Digital identity is the online version of an individual’s physical identity. It consists of all of the individual´s personal data that is available online —not just an email or physical address, but also pictures, banking info, shopping preferences. This identity is not uniform, as we share different attributes in different platforms. In other words, we don’t share the same type of information on LinkedIn and Facebook, for example.
That is why it’s such a complex and unwieldy concept. Who regulates the use of people’s digital identity? BBVA Research poses this question in a working paper, in which it defines digital identity as the “set of attributes that links a personal entity with its online interactions.” And it notes that: “What is really important, in order to interact online, is the validation that others make of the attributes that we share to prove our identity.” In other words, the ability to prove that we are who we say we are.
Exponential technologies: allies of a secure digital identity?
Some exponential technologies, such blockchain and other distributed ledger technologies, biometrics and artificial intelligence can help deliver secure identity services, in particular by governments and financial institutions, says BBVA Research.
According to an article by TechCrunch, the next revolution will be the management of your digital identity. Indeed, as digital technologies continue to develop, the amount of information that users share grows exponentially. Only when users know exactly when, where and to what extent this information is being collected, they will be able to manage their digital identity and take the measures required to protect it.
In this context, privacy is key. And it is essential that businesses embrace this idea: Unless consumers feel that their data are protected, they will refrain from engaging in online transactions.
An opportunity for the financial sector
“For financial institutions, this is the opportunity to become trusted identity providers across different industries, leveraging the trust that consumers traditionally place in the sector,” says Ana Isabel Segovia, economist in the area of Digital Regulation at BBVA Research.
With this in mind, in December 2017, BBVA launched the startup Covault. The company, which belongs to the bank´s New Digital Businesses area, specializes in digital identity and security solutions for individuals and businesses. BBVA and Covault developed a high security biometrics solution to protect and share online identity in the United States.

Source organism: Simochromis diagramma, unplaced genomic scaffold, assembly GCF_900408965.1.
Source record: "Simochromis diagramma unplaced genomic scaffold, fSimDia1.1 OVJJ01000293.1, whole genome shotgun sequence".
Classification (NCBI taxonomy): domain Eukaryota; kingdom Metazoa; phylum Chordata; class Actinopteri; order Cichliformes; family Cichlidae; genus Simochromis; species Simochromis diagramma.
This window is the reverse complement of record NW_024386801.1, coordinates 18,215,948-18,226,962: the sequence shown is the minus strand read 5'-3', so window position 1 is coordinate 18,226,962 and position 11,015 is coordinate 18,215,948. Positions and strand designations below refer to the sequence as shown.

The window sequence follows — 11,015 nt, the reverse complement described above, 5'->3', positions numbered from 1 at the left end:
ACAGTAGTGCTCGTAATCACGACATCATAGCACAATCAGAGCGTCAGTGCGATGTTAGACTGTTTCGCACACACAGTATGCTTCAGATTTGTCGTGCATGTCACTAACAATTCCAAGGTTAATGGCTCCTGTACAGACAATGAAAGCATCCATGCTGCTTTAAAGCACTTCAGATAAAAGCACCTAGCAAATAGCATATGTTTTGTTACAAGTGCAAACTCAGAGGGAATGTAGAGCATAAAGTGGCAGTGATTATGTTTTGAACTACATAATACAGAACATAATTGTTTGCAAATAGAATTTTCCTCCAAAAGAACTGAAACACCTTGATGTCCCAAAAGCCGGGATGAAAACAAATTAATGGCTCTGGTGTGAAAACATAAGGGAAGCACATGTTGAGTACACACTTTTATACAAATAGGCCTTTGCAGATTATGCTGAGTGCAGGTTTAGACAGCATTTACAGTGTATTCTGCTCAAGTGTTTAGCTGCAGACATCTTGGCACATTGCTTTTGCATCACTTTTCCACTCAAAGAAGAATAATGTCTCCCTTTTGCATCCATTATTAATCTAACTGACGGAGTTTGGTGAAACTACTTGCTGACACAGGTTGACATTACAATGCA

“We’ll soon start to see consolidation and standardization across identity verification projects,” explains Covault CEO Louie Gasparini. “Banks would benefit from a common standard,” he adds, as it would result in “cost savings and efficiency for all adopters.”
In today’s world, being able to prove that you are who you say you are is a fundamental component of economic, financial and social development. That’s why it’s necessary to develop identity solutions that are valid across different services, markets, standards and technologies. Private companies, governments and regulators search for comprehensive solutions that enable clients and citizens to identify themselves online.
So far, the regulation related to digital identity only covers certain aspects of it. That’s why governments are starting to consider new rules to fill in the gaps. Europe’s eIDAS Regulation, seeks to set a single legal framework for the mutual recognition of digital identities among European Union member states. It is part of a broader regulatory push, which also includes the General Data Protection Regulation (GDPR), which sets the basis for managing the physical and digital identity, and reinforces the idea of an individual control over one’s own data, and the second Payments Services Directive, PSD2.
According to BBVA Research, cybersecurity is one of the main challenges that digital identity regulations must address. Another one is the lack of standardization and interoperability, as each identity provider (whether public or private) stores the information in a different way. Lastly, the lack of user control and regulatory uncertainty are two other major challenges.
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